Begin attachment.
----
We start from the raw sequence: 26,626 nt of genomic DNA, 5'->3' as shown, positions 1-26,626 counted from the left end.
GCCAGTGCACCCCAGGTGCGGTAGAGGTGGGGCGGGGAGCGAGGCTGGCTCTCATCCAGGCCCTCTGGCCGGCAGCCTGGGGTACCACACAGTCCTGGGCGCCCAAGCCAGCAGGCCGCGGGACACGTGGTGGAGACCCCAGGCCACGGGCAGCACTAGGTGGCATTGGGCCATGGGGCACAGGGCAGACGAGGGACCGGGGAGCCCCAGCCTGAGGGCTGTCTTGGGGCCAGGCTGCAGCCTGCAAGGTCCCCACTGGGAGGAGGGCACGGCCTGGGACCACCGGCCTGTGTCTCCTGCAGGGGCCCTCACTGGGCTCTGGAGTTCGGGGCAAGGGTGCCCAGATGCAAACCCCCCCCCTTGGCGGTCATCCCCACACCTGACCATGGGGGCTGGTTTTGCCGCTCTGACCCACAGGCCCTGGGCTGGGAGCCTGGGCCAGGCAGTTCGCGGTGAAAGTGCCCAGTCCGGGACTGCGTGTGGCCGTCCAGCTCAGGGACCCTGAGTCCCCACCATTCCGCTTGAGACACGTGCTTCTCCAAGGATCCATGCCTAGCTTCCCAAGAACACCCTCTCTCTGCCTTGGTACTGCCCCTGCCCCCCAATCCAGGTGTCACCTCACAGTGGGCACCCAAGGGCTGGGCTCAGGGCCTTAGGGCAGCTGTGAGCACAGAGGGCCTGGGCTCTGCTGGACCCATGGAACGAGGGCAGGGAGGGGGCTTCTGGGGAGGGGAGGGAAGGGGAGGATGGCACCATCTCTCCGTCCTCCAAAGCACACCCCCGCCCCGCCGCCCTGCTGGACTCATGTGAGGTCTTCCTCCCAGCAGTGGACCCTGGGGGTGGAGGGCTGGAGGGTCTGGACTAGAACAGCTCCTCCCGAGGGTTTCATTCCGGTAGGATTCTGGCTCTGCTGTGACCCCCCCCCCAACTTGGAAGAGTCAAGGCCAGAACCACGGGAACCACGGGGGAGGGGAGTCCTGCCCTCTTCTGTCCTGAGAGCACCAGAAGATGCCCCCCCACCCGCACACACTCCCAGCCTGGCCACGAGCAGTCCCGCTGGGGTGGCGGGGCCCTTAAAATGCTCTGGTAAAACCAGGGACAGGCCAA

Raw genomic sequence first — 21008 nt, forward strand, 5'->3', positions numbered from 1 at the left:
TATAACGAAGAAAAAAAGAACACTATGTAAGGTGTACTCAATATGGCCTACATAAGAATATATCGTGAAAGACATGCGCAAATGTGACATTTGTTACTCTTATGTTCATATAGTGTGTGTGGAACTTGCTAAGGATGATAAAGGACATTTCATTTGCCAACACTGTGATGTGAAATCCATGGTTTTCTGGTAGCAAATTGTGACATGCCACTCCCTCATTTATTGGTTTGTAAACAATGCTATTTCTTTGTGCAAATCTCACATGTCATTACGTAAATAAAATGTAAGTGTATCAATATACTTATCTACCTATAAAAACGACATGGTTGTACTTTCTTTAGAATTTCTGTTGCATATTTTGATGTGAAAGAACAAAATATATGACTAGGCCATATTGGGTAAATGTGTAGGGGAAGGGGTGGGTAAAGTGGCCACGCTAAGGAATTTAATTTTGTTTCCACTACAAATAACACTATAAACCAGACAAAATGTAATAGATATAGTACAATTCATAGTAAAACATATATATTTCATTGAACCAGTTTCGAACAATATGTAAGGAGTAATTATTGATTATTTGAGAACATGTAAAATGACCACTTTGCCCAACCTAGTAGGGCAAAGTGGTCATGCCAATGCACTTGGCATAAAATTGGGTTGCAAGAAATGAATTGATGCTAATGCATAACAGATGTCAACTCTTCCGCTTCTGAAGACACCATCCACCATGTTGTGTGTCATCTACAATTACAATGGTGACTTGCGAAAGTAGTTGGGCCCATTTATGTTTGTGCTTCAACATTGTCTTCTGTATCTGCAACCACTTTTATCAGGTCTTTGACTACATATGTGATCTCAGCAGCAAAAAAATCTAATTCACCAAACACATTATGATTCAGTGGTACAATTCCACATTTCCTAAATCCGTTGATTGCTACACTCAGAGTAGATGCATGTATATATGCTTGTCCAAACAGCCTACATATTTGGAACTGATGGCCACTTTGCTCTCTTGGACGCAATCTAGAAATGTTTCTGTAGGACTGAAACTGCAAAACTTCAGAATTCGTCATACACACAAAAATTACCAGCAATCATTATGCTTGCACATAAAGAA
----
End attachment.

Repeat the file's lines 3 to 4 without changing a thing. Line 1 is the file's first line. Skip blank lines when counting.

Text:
Raw genomic sequence first — 21008 nt, forward strand, 5'->3', positions numbered from 1 at the left:
TATAACGAAGAAAAAAAGAACACTATGTAAGGTGTACTCAATATGGCCTACATAAGAATATATCGTGAAAGACATGCGCAAATGTGACATTTGTTACTCTTATGTTCATATAGTGTGTGTGGAACTTGCTAAGGATGATAAAGGACATTTCATTTGCCAACACTGTGATGTGAAATCCATGGTTTTCTGGTAGCAAATTGTGACATGCCACTCCCTCATTTATTGGTTTGTAAACAATGCTATTTCTTTGTGCAAATCTCACATGTCATTACGTAAATAAAATGTAAGTGTATCAATATACTTATCTACCTATAAAAACGACATGGTTGTACTTTCTTTAGAATTTCTGTTGCATATTTTGATGTGAAAGAACAAAATATATGACTAGGCCATATTGGGTAAATGTGTAGGGGAAGGGGTGGGTAAAGTGGCCACGCTAAGGAATTTAATTTTGTTTCCACTACAAATAACACTATAAACCAGACAAAATGTAATAGATATAGTACAATTCATAGTAAAACATATATATTTCATTGAACCAGTTTCGAACAATATGTAAGGAGTAATTATTGATTATTTGAGAACATGTAAAATGACCACTTTGCCCAACCTAGTAGGGCAAAGTGGTCATGCCAATGCACTTGGCATAAAATTGGGTTGCAAGAAATGAATTGATGCTAATGCATAACAGATGTCAACTCTTCCGCTTCTGAAGACACCATCCACCATGTTGTGTGTCATCTACAATTACAATGGTGACTTGCGAAAGTAGTTGGGCCCATTTATGTTTGTGCTTCAACATTGTCTTCTGTATCTGCAACCACTTTTATCAGGTCTTTGACTACATATGTGATCTCAGCAGCAAAAAAATCTAATTCACCAAACACATTATGATTCAGTGGTACAATTCCACATTTCCTAAATCCGTTGATTGCTACACTCAGAGTAGATGCATGTATATATGCTTGTCCAAACAGCCTACATATTTGGAACTGATGGCCACTTTGCTCTCTTGGACGCAATCTAGAAATGTTTCTGTAGGACTGAAACTGCAAAACTTCAGAATTCGTCATACACACAAAAATTACCAGCAATCATTATGCTTGCACATAAAGAA